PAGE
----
In any arrest that results in a dismissal or a dropped case, the record may be expunged as long as you’ve never been found guilty or delinquent for another charge. Likewise, arrests that result in the finding of “adjudication of guilt withheld”—meaning that the charges can be sealed and thus removed from public records—are subject to certain statutory exceptions.

Florida recently expanded eligibility for immediate court-ordered “expunction” in cases where a person has been acquitted by a judge or has been found “not guilty” by a judge or jury. This new development allows an individual to bypass the requirement under former law that such a record must first be sealed for 10 years. Formerly, immediate expunction was available only if all charges were dismissed before trial. Other existing eligibility requirements for expungement remain in place. Only those who have had no prior convictions or expungements are eligible, and those charged with violent or sex offenses are ineligible.

How Does the Sealing or Expungement Process Work?

After we determine whether your charges qualify for expungement, our office will prepare an application that will be presented to the Florida Department of Law Enforcement (FDLE) along with your fingerprint card. FDLE will run a background check to make a final determination that you qualify for expungement. We’ll then prepare a petition or motion to file with the court with copies going to the appropriate prosecutor’s office and other law enforcement agencies that maintain your criminal history information. 

In many instances, the judge will grant the motion or petition without scheduling a hearing requiring you to appear in court. In other cases, the judge will mandate a hearing, and a date will be reserved for you to appear before the judge. At the hearing, the judge will consider the facts and circumstances of your case, review your records to ensure you’ve successfully completed your sentence, and investigate whether any new arrests or criminal convictions have been added to your record.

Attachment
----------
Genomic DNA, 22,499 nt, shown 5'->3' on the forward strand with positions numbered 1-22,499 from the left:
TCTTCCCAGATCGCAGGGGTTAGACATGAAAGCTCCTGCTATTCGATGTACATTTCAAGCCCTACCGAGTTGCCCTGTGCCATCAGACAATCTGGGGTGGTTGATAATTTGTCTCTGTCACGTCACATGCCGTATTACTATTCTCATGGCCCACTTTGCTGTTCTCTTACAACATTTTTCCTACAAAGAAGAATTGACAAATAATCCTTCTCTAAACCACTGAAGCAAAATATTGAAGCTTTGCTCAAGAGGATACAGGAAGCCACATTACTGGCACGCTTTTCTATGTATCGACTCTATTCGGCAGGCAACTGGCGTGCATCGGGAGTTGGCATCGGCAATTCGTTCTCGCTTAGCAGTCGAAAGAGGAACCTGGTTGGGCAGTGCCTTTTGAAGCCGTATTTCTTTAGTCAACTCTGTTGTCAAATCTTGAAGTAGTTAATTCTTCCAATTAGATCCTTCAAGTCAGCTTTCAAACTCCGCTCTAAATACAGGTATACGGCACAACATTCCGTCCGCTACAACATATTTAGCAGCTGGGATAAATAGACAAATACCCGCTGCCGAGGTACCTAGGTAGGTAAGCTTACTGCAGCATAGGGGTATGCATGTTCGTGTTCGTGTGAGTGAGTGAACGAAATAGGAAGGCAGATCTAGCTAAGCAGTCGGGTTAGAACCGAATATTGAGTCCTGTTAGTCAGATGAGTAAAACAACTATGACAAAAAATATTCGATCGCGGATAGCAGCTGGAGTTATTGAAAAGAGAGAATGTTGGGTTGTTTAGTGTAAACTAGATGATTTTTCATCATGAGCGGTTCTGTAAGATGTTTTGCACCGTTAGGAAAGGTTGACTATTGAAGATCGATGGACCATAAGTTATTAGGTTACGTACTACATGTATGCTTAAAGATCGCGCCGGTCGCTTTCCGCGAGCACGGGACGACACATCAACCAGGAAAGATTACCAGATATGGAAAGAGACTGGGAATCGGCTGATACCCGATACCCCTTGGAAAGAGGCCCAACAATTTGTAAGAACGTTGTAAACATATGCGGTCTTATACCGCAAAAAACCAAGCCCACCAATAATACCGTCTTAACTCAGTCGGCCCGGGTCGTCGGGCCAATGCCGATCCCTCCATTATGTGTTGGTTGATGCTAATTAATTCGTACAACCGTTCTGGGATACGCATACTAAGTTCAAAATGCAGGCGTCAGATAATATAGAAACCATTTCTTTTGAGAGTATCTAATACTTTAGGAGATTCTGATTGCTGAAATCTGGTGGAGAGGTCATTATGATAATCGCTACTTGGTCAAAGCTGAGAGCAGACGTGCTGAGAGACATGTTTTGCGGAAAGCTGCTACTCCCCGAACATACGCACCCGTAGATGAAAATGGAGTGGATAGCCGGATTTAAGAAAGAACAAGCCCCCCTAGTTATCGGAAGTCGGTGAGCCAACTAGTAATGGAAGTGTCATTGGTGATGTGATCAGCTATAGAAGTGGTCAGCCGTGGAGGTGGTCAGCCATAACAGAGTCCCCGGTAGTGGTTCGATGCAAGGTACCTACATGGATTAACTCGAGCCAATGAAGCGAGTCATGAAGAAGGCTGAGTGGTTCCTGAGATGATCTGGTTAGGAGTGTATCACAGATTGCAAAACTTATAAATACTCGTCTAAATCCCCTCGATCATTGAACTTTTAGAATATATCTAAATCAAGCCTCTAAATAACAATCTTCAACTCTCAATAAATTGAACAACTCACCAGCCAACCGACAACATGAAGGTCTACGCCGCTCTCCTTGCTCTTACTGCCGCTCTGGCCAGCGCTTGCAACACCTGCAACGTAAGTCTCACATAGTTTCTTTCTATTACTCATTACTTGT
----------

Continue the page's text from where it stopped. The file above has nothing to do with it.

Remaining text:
The judge will also listen to both the prosecutor’s position and your attorney’s arguments before deciding whether to grant the expungement petition.

How Long Will the Sealing or Expungement Process Take?

The sealing or expungement process, on average, takes anywhere from two to nine months to complete. While it may not be possible to provide an exact timetable as the process is dependent upon several factors, you may be able to determine a rough estimate by contacting the experienced Orlando criminal defense attorneys at The Umansky Law Firm. Contact us today so that one of our attorneys can assist you.

Contact the Trusted Expungement Attorneys at The Umansky Law Firm

If you’re interested in expunging your Florida criminal record, get in touch with legal professionals who can help review your case, gather evidence, and petition the judge. Fortunately, help is right around the corner. The skilled legal team at The Umansky Law Firm understands how challenging it can be to gain employment, housing, and other opportunities when you have a criminal record, which is why we’re dedicated to fighting for your rights and protecting your interests throughout the legal process. 

As former prosecutors and public defenders, our Orlando criminal defense attorneys can provide you with a sound strategy based on years of experience working in the criminal justice system. With over 100 years of combined legal acumen, we understand the ins and outs of the Florida expungement process and serve to protect our clients. We’ll work tirelessly to fight for your rights. Give us a call at (407) 228-3838 or complete our online contact form to receive a free consultation.